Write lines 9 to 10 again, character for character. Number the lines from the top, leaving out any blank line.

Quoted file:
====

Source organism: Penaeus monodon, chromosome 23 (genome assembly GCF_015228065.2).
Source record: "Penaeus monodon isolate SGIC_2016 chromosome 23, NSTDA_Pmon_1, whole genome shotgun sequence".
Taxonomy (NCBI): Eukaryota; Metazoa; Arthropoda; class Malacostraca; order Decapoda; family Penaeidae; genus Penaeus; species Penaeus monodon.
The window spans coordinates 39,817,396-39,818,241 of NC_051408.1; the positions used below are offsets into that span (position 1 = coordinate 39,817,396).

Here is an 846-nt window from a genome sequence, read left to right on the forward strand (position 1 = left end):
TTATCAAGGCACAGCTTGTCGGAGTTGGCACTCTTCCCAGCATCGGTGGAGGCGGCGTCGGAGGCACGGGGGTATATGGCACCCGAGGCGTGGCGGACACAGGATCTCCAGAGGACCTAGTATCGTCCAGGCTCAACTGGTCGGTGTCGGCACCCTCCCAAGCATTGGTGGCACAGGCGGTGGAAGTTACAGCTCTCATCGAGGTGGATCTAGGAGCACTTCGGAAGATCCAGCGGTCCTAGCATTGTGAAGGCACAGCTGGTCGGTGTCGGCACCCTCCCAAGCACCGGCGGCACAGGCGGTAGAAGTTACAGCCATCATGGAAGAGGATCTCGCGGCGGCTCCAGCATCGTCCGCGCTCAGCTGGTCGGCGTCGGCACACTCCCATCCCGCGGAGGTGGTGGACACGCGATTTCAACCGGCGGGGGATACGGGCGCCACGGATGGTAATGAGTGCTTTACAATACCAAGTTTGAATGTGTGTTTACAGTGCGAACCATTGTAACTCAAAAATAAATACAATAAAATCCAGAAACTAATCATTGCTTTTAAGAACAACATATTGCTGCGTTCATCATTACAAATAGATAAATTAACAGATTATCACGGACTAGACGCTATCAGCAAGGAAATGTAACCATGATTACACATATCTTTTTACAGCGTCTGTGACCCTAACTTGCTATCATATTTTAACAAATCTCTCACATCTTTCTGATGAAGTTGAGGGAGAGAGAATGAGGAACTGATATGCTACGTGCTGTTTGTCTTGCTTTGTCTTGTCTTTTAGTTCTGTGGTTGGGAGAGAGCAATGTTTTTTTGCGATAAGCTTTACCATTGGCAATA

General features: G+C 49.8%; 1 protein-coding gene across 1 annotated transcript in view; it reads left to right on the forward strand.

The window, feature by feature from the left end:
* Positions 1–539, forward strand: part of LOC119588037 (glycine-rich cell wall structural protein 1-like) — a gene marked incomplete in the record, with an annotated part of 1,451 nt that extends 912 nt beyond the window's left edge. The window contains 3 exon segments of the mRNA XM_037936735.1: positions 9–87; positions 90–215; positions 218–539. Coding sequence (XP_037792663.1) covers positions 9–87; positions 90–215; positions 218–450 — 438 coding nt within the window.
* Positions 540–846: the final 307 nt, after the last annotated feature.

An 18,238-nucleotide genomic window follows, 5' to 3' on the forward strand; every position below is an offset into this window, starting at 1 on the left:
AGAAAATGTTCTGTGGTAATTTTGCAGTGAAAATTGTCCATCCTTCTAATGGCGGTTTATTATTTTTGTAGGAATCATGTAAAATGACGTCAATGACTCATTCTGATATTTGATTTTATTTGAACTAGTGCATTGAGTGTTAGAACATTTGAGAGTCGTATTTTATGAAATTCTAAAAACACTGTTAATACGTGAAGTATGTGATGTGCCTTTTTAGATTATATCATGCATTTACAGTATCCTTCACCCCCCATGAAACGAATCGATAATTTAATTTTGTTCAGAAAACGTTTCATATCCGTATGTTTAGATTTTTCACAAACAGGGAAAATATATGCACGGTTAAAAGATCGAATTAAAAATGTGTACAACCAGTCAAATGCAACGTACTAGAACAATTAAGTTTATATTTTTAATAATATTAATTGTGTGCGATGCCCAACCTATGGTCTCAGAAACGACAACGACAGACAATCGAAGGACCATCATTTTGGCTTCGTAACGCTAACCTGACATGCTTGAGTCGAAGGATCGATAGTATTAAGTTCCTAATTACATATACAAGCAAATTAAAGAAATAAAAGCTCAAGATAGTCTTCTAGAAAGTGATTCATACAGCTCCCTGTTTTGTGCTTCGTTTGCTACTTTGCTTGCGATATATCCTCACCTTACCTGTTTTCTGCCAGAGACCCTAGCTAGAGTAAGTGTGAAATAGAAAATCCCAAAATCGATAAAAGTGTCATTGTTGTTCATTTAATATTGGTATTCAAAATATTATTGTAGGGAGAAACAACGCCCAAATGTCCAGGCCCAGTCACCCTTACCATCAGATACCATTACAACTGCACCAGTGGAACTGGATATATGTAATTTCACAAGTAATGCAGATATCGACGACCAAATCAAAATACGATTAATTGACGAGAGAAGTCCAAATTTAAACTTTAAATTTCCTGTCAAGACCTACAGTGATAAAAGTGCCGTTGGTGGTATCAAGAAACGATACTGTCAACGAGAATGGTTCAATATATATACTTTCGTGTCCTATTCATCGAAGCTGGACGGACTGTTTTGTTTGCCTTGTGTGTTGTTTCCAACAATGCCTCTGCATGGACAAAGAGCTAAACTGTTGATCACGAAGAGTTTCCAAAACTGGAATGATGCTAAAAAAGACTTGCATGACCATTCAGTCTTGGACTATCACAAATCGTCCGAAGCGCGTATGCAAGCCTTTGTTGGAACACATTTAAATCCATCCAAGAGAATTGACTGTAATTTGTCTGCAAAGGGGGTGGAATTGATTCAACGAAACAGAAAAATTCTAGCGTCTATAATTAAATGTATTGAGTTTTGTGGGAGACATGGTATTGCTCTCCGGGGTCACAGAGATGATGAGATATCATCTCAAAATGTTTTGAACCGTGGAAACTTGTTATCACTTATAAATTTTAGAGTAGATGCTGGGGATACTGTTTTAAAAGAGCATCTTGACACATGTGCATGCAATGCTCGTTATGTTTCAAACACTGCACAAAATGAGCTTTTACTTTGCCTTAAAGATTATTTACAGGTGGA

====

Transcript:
* Positions 1–539, forward strand: part of LOC119588037 (glycine-rich cell wall structural protein 1-like) — a gene marked incomplete in the record, with an annotated part of 1,451 nt that extends 912 nt beyond the window's left edge. The window contains 3 exon segments of the mRNA XM_037936735.1: positions 9–87; positions 90–215; positions 218–539. Coding sequence (XP_037792663.1) covers positions 9–87; positions 90–215; positions 218–450 — 438 coding nt within the window.
* Positions 540–846: the final 307 nt, after the last annotated feature.